Also, I must confess that I have always had secret fantasies about creating a situation for television or film. Often when I would watch shows like Saturday Night Live, and see an interesting comic idea fall flat in execution, I would run an internal fantasy of how I would have executed the idea to make it a success. Or I sometimes have a sudden insight into a funny punchline to a story, and then backtrack to figure out what the storyline might be to lead up to it. It is very creative and playful, just like science.
Is there a storyline you would like to see in a television show or movie that involves an aspect of your field – or science in general – that has not yet been covered?
What we need is a tale that captures the plight of the human condition in the modern world. Forget the health care problem. We are in the grips of a global health problem, with increasing rates of obesity, diabetes, and other metabolic diseases; cancer; mental health problems in both young and elderly; all in epidemic proportions. There is an increasing realization in academia among clinicians, and in the general public, that these health problems stem from discordance between our modern lives and that experienced by our ancestors, especially from before the industrial revolution but also predating agriculture. The field of evolutionary medicine provides a framework to view human health and disease from the perspective of the Darwinian evolutionary framework, and is finally gaining popularity but only slowly. I think fiction, such as film, would provide an additional important tool by which to tell the human story; about where we come from and why we are facing such severe physical and mental health crises. I am not talking about a group of humans in ape suits dancing around a black monolithic slab, but really digging into the paleoanthropology, ethnography, archeology, and the rest of human science to understand where we came from and where we are going.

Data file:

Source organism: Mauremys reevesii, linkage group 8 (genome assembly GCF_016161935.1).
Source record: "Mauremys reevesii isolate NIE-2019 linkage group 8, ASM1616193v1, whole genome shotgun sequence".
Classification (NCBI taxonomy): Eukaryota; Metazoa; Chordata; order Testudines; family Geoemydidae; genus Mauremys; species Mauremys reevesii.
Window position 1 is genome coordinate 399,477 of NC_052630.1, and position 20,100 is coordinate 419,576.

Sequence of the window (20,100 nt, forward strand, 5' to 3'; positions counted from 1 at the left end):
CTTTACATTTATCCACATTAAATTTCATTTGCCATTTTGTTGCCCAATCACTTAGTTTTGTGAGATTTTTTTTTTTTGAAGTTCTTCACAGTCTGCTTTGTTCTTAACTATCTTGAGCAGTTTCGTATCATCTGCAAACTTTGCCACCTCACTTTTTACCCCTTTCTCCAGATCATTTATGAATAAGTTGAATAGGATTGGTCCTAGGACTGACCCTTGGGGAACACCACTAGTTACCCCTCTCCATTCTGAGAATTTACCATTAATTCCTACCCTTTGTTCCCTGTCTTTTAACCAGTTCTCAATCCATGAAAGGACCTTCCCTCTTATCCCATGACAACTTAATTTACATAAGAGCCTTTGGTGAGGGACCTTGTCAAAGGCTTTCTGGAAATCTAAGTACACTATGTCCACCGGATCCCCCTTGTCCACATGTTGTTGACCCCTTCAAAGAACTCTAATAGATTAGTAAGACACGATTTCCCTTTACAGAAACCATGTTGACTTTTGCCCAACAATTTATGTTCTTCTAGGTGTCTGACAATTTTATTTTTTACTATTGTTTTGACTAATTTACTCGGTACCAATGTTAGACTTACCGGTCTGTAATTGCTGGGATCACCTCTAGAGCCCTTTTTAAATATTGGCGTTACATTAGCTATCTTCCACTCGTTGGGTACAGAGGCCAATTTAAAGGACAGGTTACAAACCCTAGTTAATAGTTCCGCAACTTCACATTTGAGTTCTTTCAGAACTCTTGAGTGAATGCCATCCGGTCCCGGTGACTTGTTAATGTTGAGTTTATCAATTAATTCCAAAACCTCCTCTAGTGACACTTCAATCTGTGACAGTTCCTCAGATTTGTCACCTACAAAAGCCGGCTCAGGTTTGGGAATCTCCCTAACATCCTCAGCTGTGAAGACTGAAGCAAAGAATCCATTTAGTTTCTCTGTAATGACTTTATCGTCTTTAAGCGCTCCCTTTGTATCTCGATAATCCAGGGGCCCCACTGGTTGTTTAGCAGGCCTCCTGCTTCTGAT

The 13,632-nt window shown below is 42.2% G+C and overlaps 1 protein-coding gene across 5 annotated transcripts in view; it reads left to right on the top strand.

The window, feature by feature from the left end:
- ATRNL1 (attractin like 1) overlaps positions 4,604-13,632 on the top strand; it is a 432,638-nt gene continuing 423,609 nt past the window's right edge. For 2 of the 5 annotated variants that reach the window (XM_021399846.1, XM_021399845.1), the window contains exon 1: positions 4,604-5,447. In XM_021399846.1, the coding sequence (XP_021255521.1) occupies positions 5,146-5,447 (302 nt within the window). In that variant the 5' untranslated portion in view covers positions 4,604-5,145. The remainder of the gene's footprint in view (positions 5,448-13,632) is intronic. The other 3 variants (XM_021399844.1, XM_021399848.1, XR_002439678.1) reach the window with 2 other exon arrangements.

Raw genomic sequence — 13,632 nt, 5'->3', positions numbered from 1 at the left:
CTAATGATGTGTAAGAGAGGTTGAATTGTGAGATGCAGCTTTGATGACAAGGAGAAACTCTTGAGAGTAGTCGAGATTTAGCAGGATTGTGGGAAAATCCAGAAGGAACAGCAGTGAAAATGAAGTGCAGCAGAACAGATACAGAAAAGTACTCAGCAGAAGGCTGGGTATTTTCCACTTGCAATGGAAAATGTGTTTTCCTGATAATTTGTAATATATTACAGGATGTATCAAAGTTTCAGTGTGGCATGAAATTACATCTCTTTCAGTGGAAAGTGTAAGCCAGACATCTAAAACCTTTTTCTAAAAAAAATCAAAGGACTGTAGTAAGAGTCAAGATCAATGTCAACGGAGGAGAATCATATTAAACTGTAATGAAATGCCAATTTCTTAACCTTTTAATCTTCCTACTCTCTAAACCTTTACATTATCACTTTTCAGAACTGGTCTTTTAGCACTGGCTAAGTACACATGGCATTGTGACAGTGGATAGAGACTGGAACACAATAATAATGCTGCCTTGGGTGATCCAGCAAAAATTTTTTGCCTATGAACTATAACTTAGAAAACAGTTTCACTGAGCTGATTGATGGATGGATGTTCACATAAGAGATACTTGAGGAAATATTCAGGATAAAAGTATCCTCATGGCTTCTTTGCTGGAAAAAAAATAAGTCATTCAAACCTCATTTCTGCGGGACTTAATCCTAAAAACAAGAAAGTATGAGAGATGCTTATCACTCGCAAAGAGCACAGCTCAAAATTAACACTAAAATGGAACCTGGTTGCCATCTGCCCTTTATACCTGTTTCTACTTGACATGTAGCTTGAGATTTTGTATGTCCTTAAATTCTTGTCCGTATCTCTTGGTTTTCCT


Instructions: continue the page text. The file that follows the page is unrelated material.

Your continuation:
Do films and television shows influence young people to want to become scientists? Should that be a goal of science consulting?
I think the influence on the younger generation will come indirectly from the honesty and integrity with which film and television can portray the scientific process and to put a human, personable face to scientists. That includes showing how goofy or even whimsical many of us can be, and how much fun it is for each of us to play in our own sandbox, I mean laboratory. I must admit, a few of my colleagues are serious bores, but I do not hang around them too much.
Moviemakers are often inspired by science and scientific breakthroughs. In turn, how has science benefited from the entertainment industry?
Practitioners of science and fiction are both in the business of exploring the question “what if?” For a scientist the question is a hypothesis to be tested, for the fiction storyteller the question is explored in the medium of film or writing. Personally, I find good fiction gets my creative juices flowing, which translates into better, by which I mean more creative and thoughtful, science.
What misperceptions do scientists, in general, have about the entertainment industry, and what misperceptions does the entertainment industry have about scientists?
I am not sure in general what misconceptions may reside on either side, but I was pleasantly surprised at the amount of background research that goes into each project at Disney Animation for which I consulted, from the initial stages all the way through to production.
What should we have asked you that we did not? What would you like to share? What inspires you?
Well, if I ever lose my career in science, I now know that I can fall back on moviemaking! Just please do not tell me I have to spend 20 years busing tables first!
Photo credit: UCLA News